When you run SQL Profiler against an instance of SQL Server 2000 or of SQL Server 2005, each active SPID of the instance requires an exclusive latch (LATCH_EX) to write the event to SQL Profiler. The SPID writes the event to the local memory buffer first. Then, the event is transferred to SQL Profiler. If the local memory buffer is full, the SPID discards the event. After the events in the local memory buffer are transferred to SQL Profiler, the SPID can write new events to the local memory buffer. If other SPIDs are waiting to write events to SQL Profiler, these SPIDs wait in a queue.

You can detect this case when you will see TRACE,TRACE_CONTROLLER,TRACE_IO_SYNC as one of the major latch waits, further in master.dbo.sysprocesses you will see TRACE related waitresource column

  • Excessive  Parallelism

While parallelism is not the direct cause of NON-BUF Latches, however whenever we have excessive parallelism on muti-core processors machine (generally more than 16+ logical processors) , almost all the queries qualifies for the parallel plans.While LATCH_XX latches are used to synchronize internal structures used in parallel plan.

You can detect this case when you see ACCESS_METHODS_SCAN_RANGE_GENERATOR, ACCESS_METHODS_KEY_RANGE_GENERATOR as one of the major waittypes in sys.dm_os_latch_stats.

Further you may also see high CXPACKETS in sys.dm_os_wait_stats alongwith LATCH_EX latches as major waits. While waitresource column in master.dbo.sysprocesses might show waits on PARALLEL_PAGE_SUPPLIER.

  • Very Heavy  insert/update/deletes on Heap/BLOB data structures on the SQL instance

When there is heavy inserts/updates/deletes on heap/BLOB data structures, the internal memory structures which is used for allocation/deallocation of the pages to heap are synchronized using Non-BUF Page Latch.In one of my customer site, they had an audit table which was a heap table which was inserted heavily since every transaction in the application is logged in the audit table which causes excessive waits on LATCH_EX waits.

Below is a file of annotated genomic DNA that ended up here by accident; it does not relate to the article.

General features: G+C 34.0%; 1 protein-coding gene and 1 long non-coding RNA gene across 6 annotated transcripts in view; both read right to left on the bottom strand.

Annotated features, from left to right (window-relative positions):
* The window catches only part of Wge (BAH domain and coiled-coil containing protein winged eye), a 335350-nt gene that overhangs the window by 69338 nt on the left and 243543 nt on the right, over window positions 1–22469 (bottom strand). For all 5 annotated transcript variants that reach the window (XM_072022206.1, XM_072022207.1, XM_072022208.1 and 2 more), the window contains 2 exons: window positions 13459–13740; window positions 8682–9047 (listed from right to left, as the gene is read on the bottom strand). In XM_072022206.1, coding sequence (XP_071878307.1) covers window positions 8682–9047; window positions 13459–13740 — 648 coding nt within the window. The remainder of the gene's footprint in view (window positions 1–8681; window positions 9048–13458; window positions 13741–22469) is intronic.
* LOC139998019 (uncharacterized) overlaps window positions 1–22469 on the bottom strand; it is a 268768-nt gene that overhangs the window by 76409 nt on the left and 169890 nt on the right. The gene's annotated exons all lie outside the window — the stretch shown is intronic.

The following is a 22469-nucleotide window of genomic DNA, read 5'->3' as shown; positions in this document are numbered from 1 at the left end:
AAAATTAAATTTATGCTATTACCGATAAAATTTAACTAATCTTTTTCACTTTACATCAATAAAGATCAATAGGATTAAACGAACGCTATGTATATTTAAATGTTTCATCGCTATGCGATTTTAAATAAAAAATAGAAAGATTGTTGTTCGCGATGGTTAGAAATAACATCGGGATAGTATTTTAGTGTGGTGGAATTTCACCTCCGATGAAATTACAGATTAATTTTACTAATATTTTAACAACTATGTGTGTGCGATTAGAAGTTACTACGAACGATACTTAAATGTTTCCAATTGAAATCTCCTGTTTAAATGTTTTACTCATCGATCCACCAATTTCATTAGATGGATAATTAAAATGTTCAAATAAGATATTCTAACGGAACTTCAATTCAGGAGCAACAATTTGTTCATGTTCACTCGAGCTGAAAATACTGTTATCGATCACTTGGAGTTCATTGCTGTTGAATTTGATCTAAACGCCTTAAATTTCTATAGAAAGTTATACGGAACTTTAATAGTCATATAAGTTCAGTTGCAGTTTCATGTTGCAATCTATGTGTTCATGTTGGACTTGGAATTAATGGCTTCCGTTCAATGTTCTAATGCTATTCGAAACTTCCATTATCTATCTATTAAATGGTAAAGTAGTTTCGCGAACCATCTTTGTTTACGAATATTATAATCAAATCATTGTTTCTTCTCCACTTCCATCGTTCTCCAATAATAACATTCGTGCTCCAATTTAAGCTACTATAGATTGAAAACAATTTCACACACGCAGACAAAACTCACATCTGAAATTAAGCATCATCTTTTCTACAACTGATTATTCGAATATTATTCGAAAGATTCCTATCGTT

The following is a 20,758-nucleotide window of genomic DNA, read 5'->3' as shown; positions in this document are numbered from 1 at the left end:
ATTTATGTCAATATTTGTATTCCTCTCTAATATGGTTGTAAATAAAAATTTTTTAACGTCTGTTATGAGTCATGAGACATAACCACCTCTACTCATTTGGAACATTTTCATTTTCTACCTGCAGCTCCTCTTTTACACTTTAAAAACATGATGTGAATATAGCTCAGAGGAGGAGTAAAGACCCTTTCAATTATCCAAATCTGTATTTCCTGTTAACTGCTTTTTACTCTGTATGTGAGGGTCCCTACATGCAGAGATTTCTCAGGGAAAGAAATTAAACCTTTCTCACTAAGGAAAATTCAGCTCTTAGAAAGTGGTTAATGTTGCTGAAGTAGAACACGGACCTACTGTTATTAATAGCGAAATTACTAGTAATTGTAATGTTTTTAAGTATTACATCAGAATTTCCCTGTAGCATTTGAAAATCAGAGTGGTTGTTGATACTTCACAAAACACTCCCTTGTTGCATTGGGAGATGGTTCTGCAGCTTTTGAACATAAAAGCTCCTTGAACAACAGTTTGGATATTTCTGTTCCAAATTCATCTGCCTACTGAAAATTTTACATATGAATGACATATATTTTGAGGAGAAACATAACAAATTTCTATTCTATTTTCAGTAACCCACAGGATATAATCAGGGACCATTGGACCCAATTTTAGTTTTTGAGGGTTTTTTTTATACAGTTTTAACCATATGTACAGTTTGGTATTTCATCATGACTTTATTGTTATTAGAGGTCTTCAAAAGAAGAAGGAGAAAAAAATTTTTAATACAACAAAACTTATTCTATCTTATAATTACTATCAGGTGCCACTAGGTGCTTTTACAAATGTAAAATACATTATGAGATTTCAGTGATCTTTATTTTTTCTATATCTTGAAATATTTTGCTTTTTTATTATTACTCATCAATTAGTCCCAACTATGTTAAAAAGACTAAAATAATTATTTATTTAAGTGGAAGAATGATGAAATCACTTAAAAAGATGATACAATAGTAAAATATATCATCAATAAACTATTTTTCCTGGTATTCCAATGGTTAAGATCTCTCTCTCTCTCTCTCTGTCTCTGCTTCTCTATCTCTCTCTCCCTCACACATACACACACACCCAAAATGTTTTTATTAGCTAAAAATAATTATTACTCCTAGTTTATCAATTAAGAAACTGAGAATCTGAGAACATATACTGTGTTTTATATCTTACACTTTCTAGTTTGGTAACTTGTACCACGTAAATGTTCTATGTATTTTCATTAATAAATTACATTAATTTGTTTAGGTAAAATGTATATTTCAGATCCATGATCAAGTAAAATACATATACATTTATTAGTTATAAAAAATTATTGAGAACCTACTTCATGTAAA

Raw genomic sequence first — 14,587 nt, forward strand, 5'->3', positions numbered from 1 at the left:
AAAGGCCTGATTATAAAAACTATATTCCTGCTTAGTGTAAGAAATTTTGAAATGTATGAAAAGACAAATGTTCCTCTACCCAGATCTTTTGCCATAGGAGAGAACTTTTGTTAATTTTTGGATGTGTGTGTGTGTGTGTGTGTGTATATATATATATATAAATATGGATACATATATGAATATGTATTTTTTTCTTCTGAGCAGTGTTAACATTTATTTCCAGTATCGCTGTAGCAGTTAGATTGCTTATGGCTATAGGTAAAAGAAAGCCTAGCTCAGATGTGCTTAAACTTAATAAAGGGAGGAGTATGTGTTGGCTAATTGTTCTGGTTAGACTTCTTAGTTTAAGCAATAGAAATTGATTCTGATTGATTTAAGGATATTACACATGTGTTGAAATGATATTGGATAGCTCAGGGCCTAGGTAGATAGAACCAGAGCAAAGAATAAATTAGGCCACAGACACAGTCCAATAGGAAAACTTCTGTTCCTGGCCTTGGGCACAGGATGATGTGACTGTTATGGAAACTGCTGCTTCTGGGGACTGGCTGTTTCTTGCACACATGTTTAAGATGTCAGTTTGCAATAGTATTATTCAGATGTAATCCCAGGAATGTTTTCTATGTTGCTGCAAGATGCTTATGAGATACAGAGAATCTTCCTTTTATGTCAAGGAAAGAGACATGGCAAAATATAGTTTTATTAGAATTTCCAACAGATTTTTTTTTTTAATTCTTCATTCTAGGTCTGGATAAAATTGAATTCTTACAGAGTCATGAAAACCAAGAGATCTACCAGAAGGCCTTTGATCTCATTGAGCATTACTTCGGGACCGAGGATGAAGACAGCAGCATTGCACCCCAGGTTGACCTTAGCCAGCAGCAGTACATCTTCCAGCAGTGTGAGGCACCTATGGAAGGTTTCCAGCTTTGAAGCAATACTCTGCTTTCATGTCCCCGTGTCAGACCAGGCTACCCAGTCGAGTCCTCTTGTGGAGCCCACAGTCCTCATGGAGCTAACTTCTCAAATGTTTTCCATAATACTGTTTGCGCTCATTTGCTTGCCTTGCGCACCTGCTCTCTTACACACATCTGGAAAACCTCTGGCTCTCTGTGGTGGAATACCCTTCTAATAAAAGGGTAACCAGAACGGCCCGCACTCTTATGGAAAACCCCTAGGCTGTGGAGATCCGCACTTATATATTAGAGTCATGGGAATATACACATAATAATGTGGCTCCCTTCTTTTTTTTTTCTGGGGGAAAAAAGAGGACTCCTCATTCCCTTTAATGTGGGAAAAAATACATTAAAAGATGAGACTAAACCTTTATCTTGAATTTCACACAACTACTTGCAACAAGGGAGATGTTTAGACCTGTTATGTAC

You can detect this case when you see  ALLOC_FREESPACE_CACHE, ALLOC_EXTENT_CACHE, ALLOC_CREATE_FREESPACE_CACHE as one of the major waittype in sys.dm_os_latch_stats

While waitresource column in master.dbo.sysprocesses might show waits on IDES

  • Excessive  Auto-grow or Autoshrink Operation

Due to insufficient sizing or capacity planning, you might experience frequent Autogrow or if you Autoshrink turned ON, you might see frequent AUTOSHRINK. During growing or shrinking, SQL Server acquires FCB, FGCB_ALLOC latch to synchronize the access to the filegroup.You can detect this case when you see FCB, FGCB_ALLOC as one of the major waittype in sys.dm_os_latch_stats.

In this case, the waitresource columns in master.dbo.sysprocesses might show waits on FCB and FGCB_ALLOC

Please Note: The above information is purely based on my research and experience. The content should be treated AS IS and under no circumstance should be treated as offical documentation from Microsoft

Parikshit Savjani
Premier Field Engineer


  1. Thanks a lot! In my case I was seeing high wait times on types: PREEMPTIVE_OS_FLUSHFILEBUFFERS and LATCH_SH which was caused by a database file autogrow of 1MB :). After changing the autogrow to 1024MB the issues did not reoccur.